was in 1893 that Puccini won his first great success with his version of the
Abbé Prévost's Manon Lescaut, a work that established him as a possible
successor to Verdi. La Bohème followed in 1896, Tosca in 1900 and
Madama Butterfly in 1904. His last opera, Turandot, was left
unfinished at the time of his death in 1924.
La Bohème is based on a novel by Henry Murger, Scènes de la vie de
Bohème, and a play derived from it by Murger and Théodore Barrière.
Murger, of German origin, lived a life of poverty in Paris comparable to that of
his characters and died there in 1861. Puccini began work on the new opera, with
his librettists Giacosa and Illica, in 1893, a fact that he revealed when
Leoncavallo, who had chosen the same subject, urged his prior claims on it.
Leoncavallo's work was eventually performed a year after Puccini's and proved no
rival to it in popular esteem. There were difficulties at first in deciding the
precise form of the action and the composer insisted on certain modifications in
Illica's original draft.
La Bohème was first performed at the Teatro Regio in Turin on 1st
February 1896, under the baton of a new conductor, Arturo Toscanini. Puccini was
induced by his publisher Ricordi to agree in the end to the choice of theatre,
the scene of his successful Manon Lescaut three years before. Milan, in
any case, would have brought dangerous public opposition from Leoncavallo's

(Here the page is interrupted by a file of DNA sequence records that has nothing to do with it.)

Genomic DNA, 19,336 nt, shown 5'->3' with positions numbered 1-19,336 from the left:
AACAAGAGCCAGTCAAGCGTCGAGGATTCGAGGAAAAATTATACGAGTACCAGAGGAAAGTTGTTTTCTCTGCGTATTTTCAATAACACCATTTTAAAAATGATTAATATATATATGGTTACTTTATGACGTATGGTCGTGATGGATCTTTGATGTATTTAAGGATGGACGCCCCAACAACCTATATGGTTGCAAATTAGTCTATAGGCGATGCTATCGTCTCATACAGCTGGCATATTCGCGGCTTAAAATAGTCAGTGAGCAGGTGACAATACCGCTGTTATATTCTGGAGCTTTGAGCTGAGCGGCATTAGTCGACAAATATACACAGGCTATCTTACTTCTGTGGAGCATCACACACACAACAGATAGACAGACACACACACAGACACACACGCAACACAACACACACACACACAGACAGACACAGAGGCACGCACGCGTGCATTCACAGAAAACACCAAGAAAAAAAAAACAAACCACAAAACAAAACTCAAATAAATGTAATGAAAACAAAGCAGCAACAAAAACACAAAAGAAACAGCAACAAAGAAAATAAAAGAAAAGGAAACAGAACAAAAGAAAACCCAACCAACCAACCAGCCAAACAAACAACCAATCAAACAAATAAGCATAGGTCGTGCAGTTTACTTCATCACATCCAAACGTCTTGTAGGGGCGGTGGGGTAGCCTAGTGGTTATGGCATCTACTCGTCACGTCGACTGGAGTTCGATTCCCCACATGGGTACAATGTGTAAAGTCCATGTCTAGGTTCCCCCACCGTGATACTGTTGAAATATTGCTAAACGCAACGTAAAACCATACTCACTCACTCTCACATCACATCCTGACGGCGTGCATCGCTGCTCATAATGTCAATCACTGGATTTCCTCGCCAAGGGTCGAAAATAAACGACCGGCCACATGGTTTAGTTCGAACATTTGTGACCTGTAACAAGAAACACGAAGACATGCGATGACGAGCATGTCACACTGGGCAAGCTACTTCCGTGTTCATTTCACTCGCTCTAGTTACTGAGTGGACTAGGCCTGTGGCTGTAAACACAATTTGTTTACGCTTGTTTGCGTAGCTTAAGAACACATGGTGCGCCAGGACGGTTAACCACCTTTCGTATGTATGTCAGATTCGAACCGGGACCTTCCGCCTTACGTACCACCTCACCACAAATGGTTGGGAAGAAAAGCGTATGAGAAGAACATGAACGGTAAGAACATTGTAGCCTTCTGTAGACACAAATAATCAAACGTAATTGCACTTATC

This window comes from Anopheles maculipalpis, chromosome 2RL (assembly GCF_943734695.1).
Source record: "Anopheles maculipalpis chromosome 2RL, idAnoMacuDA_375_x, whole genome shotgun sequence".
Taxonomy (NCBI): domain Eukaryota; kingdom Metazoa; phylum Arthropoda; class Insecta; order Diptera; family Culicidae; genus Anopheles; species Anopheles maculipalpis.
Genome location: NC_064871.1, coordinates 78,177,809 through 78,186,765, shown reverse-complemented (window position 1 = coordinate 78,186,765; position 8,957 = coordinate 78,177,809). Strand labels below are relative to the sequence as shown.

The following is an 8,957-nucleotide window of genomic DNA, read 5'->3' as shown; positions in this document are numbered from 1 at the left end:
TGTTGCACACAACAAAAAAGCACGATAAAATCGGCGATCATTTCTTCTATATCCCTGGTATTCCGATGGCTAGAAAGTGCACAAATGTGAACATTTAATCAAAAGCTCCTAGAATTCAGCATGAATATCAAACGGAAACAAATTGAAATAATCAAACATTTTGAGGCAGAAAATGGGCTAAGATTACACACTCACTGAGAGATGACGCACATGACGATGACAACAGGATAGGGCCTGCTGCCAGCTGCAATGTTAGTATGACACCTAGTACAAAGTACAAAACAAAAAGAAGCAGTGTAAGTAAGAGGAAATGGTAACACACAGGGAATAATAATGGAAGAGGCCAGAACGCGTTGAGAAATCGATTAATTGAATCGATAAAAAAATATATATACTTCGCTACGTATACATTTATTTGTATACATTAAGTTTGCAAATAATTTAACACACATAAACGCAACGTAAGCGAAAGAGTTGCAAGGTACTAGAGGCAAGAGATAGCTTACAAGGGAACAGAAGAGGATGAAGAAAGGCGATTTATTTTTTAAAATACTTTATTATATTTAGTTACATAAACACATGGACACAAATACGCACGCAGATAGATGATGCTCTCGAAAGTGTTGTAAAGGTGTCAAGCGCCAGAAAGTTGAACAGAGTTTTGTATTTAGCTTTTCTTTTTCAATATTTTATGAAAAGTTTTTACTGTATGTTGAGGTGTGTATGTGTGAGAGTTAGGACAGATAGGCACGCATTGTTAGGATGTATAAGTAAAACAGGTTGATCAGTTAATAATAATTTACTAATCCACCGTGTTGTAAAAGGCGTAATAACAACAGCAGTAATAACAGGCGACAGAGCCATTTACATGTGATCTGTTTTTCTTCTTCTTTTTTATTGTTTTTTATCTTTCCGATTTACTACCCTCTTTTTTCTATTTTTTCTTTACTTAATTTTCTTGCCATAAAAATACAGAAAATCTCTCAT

publisher Sonzogno. Initially the opera won no great praise from critics or
public, lacking, as it did, the more obvious and more extravagant romantic
appeal of Manon. Since then it has become one of the most popular operas
of the Italian repertoire.
Set in Paris in the middle of the nineteenth century, the opera centres on
the tragic love of the poet Rodolfo and the seamstress Mimi, both living in
poverty, but separated through Rodolfo's jealousy, to be together only when
Mimì is on her death-bed. The tightly constructed score of the opera contains
numerous cross-references, echoing coincidences and repetitions in the libretto.
The opera opens in the cold garret occupied by Rodolfo and his friends, where he
first meets Mimì, and closes in the same garret, when she returns there to die,
after a period of estrangement. In the first act Rodolfo had warmed her cold